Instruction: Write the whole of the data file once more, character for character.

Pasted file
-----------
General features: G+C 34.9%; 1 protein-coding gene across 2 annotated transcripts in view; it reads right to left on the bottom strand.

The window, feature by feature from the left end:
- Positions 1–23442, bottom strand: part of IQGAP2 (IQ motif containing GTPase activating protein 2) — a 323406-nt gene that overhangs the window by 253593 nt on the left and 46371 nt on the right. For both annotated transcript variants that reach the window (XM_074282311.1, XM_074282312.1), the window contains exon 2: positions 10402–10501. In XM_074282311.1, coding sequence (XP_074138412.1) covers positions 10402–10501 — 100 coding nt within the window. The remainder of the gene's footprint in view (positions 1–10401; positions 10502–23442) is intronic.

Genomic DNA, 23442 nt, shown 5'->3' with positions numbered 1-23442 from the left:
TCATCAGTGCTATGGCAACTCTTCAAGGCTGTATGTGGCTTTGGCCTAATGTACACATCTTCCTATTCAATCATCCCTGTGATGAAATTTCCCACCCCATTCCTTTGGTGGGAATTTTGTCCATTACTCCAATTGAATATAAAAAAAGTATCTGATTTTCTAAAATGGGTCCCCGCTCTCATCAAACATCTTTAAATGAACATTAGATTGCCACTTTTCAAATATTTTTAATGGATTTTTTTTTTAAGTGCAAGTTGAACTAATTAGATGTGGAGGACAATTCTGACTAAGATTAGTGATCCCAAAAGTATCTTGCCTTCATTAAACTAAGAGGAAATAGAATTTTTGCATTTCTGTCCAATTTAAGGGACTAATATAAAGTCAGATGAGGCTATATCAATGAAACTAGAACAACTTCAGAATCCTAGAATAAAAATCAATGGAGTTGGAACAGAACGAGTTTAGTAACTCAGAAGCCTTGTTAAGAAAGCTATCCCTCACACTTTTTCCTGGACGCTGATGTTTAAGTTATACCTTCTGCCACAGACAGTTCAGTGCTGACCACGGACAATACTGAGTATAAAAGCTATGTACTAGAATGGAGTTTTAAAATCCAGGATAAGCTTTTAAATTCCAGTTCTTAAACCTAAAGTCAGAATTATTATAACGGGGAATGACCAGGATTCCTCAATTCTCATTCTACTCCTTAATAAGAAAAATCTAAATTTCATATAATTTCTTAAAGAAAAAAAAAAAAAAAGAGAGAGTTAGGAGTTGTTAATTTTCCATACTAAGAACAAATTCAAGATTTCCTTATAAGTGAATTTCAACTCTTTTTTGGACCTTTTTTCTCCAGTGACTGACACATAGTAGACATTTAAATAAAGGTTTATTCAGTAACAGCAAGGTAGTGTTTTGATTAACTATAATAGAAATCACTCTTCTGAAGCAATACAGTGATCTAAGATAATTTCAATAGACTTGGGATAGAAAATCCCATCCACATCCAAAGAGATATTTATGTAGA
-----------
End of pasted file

General features: G+C 34.9%; 1 protein-coding gene across 2 annotated transcripts in view; it reads right to left on the bottom strand.

The window, feature by feature from the left end:
- Positions 1–23442, bottom strand: part of IQGAP2 (IQ motif containing GTPase activating protein 2) — a 323406-nt gene that overhangs the window by 253593 nt on the left and 46371 nt on the right. For both annotated transcript variants that reach the window (XM_074282311.1, XM_074282312.1), the window contains exon 2: positions 10402–10501. In XM_074282311.1, coding sequence (XP_074138412.1) covers positions 10402–10501 — 100 coding nt within the window. The remainder of the gene's footprint in view (positions 1–10401; positions 10502–23442) is intronic.

Genomic DNA, 23442 nt, shown 5'->3' with positions numbered 1-23442 from the left:
TCATCAGTGCTATGGCAACTCTTCAAGGCTGTATGTGGCTTTGGCCTAATGTACACATCTTCCTATTCAATCATCCCTGTGATGAAATTTCCCACCCCATTCCTTTGGTGGGAATTTTGTCCATTACTCCAATTGAATATAAAAAAAGTATCTGATTTTCTAAAATGGGTCCCCGCTCTCATCAAACATCTTTAAATGAACATTAGATTGCCACTTTTCAAATATTTTTAATGGATTTTTTTTTTAAGTGCAAGTTGAACTAATTAGATGTGGAGGACAATTCTGACTAAGATTAGTGATCCCAAAAGTATCTTGCCTTCATTAAACTAAGAGGAAATAGAATTTTTGCATTTCTGTCCAATTTAAGGGACTAATATAAAGTCAGATGAGGCTATATCAATGAAACTAGAACAACTTCAGAATCCTAGAATAAAAATCAATGGAGTTGGAACAGAACGAGTTTAGTAACTCAGAAGCCTTGTTAAGAAAGCTATCCCTCACACTTTTTCCTGGACGCTGATGTTTAAGTTATACCTTCTGCCACAGACAGTTCAGTGCTGACCACGGACAATACTGAGTATAAAAGCTATGTACTAGAATGGAGTTTTAAAATCCAGGATAAGCTTTTAAATTCCAGTTCTTAAACCTAAAGTCAGAATTATTATAACGGGGAATGACCAGGATTCCTCAATTCTCATTCTACTCCTTAATAAGAAAAATCTAAATTTCATATAATTTCTTAAAGAAAAAAAAAAAAAAAGAGAGAGTTAGGAGTTGTTAATTTTCCATACTAAGAACAAATTCAAGATTTCCTTATAAGTGAATTTCAACTCTTTTTTGGACCTTTTTTCTCCAGTGACTGACACATAGTAGACATTTAAATAAAGGTTTATTCAGTAACAGCAAGGTAGTGTTTTGATTAACTATAATAGAAATCACTCTTCTGAAGCAATACAGTGATCTAAGATAATTTCAATAGACTTGGGATAGAAAATCCCATCCACATCCAAAGAGATATTTATGTAGA